Review: The venerable ‘This Is the Week That Is’

 In 1812 Productions' 'This Is the Week That Is,' (from left) Dave Jadico (here as Rachel Maddow), Alex Bechtel (as Ann Coulter), Aimé Donna Kelly (as Rev. Al Sharpton), Scott Greer (as Rush Limbaugh) and Jennifer Childs (as Larry King). (Photo courtesy of Mark Garvin)

In 1812 Productions' 'This Is the Week That Is,' (from left) Dave Jadico (here as Rachel Maddow), Alex Bechtel (as Ann Coulter), Aimé Donna Kelly (as Rev. Al Sharpton), Scott Greer (as Rush Limbaugh) and Jennifer Childs (as Larry King). (Photo courtesy of Mark Garvin)

You can slip into 1812 Productions’ annual satire called “This Is the Week That Is” as if it were a comfy, old – and slightly bizarre – shoe.

Now in its eighth edition, the spoof of news and American life has all the elements that have made it a success over the years: 1812’s leader Jennifer Childs, sometimes in a fat suit (this time, as one of three Chris Christies) and always appearing as South Philly’s classic stoop-lady who knows all; lanky and funny Alex Bechtel at the piano and in several roles; Dave Jadico heading to the theater lobby to interview an audience member in a bit that plays on a large screen onstage; a hefty faux-news segment that covers lots of ground and is slightly different nightly; Scott Greer and Aimé Donna Kelly in a number of roles.

They’re all busy actors and, in some cases, more – Bechtel, for instance is a composer and music director who this season directed his first full play. To watch them cavorting on stage in this loopy comic form is a pleasure, like spotting them on the other side of a playground fence at recess.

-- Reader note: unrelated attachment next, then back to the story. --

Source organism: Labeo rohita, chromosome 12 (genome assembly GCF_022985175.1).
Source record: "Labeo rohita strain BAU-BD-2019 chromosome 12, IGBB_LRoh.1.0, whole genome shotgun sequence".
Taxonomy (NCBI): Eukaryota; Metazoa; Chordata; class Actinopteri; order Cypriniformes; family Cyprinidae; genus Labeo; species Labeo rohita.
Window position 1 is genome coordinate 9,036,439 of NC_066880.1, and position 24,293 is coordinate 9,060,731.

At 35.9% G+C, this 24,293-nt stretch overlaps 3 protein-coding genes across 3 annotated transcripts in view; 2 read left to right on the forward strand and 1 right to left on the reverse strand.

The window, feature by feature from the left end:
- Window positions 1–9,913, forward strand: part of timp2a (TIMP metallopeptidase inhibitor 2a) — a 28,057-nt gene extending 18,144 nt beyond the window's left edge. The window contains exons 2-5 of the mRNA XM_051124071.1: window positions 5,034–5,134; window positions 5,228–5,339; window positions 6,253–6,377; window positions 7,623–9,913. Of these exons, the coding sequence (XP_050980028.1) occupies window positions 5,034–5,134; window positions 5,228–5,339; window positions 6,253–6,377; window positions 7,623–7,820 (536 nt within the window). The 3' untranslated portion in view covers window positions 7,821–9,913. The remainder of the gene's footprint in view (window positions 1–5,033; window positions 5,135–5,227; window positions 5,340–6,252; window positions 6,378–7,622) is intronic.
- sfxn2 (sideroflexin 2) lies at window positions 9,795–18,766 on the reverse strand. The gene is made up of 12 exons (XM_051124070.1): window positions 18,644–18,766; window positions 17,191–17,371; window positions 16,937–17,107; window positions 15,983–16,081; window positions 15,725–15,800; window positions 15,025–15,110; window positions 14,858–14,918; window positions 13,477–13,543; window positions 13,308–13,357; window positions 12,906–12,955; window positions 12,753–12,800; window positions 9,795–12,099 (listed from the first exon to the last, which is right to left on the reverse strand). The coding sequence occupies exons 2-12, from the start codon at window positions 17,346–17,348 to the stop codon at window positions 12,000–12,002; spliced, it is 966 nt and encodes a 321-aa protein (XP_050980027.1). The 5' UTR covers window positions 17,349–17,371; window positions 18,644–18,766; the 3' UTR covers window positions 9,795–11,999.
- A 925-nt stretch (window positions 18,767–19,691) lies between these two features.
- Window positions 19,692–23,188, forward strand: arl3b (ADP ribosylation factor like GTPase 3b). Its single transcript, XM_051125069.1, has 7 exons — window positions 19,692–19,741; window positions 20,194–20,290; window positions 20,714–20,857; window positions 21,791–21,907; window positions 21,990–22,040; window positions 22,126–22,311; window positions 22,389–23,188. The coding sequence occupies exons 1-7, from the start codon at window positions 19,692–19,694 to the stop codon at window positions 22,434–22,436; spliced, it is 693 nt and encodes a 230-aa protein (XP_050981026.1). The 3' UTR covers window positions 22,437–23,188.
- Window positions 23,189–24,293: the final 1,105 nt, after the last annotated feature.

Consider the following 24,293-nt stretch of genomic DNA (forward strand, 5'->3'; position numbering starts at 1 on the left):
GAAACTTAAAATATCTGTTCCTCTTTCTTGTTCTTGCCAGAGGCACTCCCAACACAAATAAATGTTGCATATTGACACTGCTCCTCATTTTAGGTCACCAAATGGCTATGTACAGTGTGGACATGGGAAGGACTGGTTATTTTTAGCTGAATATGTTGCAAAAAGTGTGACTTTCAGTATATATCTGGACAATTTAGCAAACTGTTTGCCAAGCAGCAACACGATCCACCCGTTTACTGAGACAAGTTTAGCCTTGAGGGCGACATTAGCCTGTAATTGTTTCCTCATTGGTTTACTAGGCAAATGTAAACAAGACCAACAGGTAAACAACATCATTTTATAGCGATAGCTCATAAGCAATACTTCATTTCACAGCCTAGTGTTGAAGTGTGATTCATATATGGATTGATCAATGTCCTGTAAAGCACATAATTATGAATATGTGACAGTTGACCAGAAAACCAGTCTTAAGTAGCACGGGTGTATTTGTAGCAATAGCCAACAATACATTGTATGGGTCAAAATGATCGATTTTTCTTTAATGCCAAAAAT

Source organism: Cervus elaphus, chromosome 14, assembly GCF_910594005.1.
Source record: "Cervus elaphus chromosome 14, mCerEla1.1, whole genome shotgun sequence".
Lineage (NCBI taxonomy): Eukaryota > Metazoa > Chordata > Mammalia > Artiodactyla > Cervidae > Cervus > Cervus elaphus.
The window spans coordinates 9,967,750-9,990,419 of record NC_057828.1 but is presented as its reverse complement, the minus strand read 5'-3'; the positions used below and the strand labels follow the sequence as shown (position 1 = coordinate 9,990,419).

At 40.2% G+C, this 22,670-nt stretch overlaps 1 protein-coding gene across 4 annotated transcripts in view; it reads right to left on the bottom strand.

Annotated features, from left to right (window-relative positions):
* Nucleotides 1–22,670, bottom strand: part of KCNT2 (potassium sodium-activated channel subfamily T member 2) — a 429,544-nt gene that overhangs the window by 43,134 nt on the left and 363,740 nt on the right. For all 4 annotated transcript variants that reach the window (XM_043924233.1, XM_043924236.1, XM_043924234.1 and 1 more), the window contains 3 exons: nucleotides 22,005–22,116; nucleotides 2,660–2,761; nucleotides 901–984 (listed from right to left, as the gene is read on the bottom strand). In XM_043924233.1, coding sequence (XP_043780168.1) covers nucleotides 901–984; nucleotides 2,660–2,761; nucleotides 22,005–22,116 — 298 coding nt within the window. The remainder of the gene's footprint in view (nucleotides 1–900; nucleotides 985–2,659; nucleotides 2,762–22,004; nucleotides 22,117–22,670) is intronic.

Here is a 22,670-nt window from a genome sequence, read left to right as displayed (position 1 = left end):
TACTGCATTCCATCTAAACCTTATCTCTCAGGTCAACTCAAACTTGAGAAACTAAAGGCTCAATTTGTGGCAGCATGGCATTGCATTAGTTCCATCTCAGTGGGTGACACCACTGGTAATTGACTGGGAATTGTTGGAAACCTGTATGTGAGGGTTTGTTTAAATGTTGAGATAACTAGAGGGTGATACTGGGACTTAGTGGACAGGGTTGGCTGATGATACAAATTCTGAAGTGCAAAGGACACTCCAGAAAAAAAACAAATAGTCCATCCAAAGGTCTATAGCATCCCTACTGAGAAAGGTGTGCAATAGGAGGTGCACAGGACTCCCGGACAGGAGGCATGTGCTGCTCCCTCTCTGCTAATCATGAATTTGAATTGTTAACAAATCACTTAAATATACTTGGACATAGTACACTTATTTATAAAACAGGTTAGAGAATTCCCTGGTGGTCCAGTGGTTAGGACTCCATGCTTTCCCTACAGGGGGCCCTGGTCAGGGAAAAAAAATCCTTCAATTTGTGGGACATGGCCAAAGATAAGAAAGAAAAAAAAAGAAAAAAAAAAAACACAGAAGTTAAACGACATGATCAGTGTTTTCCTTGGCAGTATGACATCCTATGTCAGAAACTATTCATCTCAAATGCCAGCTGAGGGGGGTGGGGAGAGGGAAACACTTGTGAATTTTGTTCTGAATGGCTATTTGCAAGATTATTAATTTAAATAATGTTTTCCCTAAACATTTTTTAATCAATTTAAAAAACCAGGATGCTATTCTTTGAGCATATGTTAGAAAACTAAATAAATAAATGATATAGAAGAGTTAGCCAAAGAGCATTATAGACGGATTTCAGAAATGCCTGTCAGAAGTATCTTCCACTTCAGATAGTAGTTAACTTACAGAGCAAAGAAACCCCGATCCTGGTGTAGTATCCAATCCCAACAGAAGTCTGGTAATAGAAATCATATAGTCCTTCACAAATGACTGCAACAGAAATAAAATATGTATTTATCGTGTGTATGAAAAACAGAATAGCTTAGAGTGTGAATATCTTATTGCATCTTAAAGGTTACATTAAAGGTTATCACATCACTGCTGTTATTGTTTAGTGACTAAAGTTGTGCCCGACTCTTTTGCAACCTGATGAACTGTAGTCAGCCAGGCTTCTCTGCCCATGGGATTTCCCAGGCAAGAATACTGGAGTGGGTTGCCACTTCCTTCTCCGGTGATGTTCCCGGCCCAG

Their stage vehicle is named for a television show that was visionary on Britain’s BBC in the early ’60s, then rejiggered by NBC in the mid-’60s. No one was doing cutting-edge, up-to-the-minute satire as sketch comedy, certainly not on TV, and the template for the show eventually became an accepted form of live entertainment in clubs and on the media over the decades.

The cast of 1812 Productions, much the same year to year, has it down. You might expect that, given 1812’s sole mission as a producer of comedy. Even so, sitting there in the audience the other night, I was again impressed by the fullness of the thing: This is a major production, with an integral sound and video design (Jorge Cousineau), a technical director (Britt Plunkett of Campbell Studios, lots of costume changes (designer Lauren Perigard), a hefty script that Dave Nix develops during rehearsals from his own writing and the cast’s, and overall direction by Jennifer Childs herself.

There’s also, this year, a tragically missing piece of the puzzle: A week after the last version of “This Is the Week That Is” last season, the talented up-and-coming actor Reuben Mitchell – he did a great Obama among his roles in the show – died in a motorcycle accident in West Philadelphia. He was 31. I suspect – frankly, I hope – it’s a tribute to Mitchell’s memory that no segment of this year’s show involves a bit with the Obamas as characters. In her notes in the program, Childs writes of the production: “This is for Reuben.” 

As usual, I won’t spoil the show’s little surprises, all funnier if you don’t know what’s coming. You can easily guess the grist for this comedy mill, though: everyone from Vladimir Putin to Hillary Clinton to Mayor Nutter, everything from Obamacare to climate change. Some of it is merely amusing, some is cute (in the way your grandmother might have used that word positively), some is just plain silly, and occasionally it’s laugh-out-loud. And as a whole, once more, a night of good fun.

“This Is the Week That Is” is produced by 1812 Productions through June 1 at Plays & Players Theatre, on Delancey Street between 17th and 18th Streets. 215-592-9560 or www.1812productions.org

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